As for the sink, its all standard size parts that you can find in any hardware store. We are using three 5 gallon tanks (also found on Amazon and I think they are used on ATV’s). One tank is the grey water holding and the other two are connected to a water pump for dishes, teeth brushing and showering. We put the faucet specifically next to the door and bought a faucet with 360 turning range and an extra long hose so that we could pull it outside to wash. Alternatively we have a six liter gravity filter for backpacking with a shower attachment. Just this week we hung that from the back doors and were able to both shower on the side of the road in British Columbia.


Let me just say that solar power is the coolest thing ever. The fact that I can run a refrigerator and have the lights on and charge a computer and always have a sleep fan because of the SUN is so rad. And every day it just recharges itself, no matter how much energy we use the day before I wake up in the morning and check the battery only to find it full. We ordered the Renogy Adventurer 300 Watt Solar Kit from Amazon and have so far found that the 300 watts provides more than enough juice for the things we need.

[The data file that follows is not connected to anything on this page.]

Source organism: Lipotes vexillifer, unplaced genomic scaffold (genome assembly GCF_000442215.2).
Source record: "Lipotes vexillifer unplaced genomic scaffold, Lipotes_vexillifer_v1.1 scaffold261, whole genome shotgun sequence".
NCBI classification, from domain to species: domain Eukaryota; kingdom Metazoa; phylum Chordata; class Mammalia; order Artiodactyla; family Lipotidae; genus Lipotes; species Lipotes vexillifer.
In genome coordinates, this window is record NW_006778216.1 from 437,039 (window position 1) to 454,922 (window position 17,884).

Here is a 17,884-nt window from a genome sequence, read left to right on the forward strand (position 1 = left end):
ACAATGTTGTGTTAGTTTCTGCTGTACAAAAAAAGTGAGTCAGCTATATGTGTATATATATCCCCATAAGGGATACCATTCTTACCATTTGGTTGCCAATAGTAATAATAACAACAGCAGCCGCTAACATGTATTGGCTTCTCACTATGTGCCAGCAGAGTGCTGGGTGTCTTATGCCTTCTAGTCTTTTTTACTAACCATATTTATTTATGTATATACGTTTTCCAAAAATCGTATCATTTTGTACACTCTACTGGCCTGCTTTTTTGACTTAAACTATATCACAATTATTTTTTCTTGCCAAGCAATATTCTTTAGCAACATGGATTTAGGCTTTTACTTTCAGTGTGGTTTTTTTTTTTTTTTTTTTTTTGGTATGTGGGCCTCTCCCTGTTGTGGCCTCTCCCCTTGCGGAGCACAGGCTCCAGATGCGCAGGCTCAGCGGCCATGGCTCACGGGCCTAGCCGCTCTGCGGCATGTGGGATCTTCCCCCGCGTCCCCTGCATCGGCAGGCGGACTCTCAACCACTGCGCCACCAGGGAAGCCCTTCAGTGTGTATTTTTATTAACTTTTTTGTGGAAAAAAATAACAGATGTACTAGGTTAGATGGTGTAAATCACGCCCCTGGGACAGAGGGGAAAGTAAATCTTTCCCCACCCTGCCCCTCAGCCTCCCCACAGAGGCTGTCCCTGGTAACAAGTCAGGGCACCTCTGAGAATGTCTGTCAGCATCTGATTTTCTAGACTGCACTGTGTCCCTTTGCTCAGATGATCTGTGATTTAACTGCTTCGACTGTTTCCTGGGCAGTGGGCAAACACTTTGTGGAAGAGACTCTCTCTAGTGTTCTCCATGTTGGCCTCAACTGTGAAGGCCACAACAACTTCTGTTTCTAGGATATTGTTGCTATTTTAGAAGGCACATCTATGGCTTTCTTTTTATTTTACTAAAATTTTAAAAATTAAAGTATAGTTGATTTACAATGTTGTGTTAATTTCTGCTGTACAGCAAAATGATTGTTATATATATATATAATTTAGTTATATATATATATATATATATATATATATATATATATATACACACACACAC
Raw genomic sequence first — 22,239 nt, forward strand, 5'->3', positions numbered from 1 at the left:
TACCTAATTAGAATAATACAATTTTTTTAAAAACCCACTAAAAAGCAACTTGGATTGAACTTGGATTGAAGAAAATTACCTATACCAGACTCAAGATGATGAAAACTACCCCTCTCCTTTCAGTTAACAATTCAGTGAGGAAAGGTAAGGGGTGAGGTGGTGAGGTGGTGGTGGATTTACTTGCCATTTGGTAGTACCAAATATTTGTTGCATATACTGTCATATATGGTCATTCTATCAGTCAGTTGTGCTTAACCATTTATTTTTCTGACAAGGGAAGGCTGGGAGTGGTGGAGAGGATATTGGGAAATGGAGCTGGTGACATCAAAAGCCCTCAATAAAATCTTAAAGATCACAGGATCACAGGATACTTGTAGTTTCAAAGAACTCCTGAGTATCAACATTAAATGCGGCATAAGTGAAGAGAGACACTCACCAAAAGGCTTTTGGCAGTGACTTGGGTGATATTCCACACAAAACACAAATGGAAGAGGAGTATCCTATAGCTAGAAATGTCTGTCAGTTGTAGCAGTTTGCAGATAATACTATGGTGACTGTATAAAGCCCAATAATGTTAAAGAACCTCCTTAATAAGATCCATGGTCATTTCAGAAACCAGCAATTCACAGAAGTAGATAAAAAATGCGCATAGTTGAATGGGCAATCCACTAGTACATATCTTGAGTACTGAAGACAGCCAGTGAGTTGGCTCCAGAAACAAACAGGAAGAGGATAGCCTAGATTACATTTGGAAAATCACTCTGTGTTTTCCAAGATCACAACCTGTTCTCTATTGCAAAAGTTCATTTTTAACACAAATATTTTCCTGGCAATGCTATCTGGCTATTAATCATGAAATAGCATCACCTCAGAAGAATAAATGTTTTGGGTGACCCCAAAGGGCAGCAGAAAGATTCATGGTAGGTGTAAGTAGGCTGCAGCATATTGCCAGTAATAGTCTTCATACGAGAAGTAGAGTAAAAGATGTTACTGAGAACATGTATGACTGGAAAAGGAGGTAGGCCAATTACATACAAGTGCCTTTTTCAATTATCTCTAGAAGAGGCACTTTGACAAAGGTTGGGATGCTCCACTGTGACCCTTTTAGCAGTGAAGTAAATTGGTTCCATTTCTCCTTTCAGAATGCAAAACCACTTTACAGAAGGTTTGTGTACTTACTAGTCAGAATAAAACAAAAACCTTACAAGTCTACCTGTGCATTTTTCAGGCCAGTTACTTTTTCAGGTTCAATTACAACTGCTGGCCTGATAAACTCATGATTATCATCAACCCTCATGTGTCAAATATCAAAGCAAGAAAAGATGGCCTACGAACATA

We did splurge on a refrigerator from ARB that only draws 0.7 amps per hour and other than the one time Corbin turned it down to 1 degree Celsius it has not affected our battery levels at all. We do keep things that need to be really cold near the bottom because the items on top don’t seem to keep as cool. It is also more spacious than it appears, after grocery shopping we thought it would be jammed but there was still a lot of room to spare. 


Here is a cost breakdown of what I spent on the rebuild. Obviously super fortunate to be able to do most of the work ourselves, and would like to give a huge shoutout to our friend Denny for his guidance and scolding, my dad for making the carpet piece for the front area, my mom for custom making our cushions, Shane, Ryan + Tommy for lending Corbin a hand when I was out of town or working, Wendy lady for being a painting boss, Tinne with Baladi Home for providing the entire design inspiration with her products, The Cupples for sweet reminder that sits at the foot of our bed, and Spenc + Jess for gifting us with plant life. Thank you to all of our friends and family for their love and support and being patient with us while we disappeared down the van building hole. 

We are beyond excited, filled with so much gratitude and cannot wait for the infinite memories and adventures we plan to make in this space. Much love, Meg + Corb.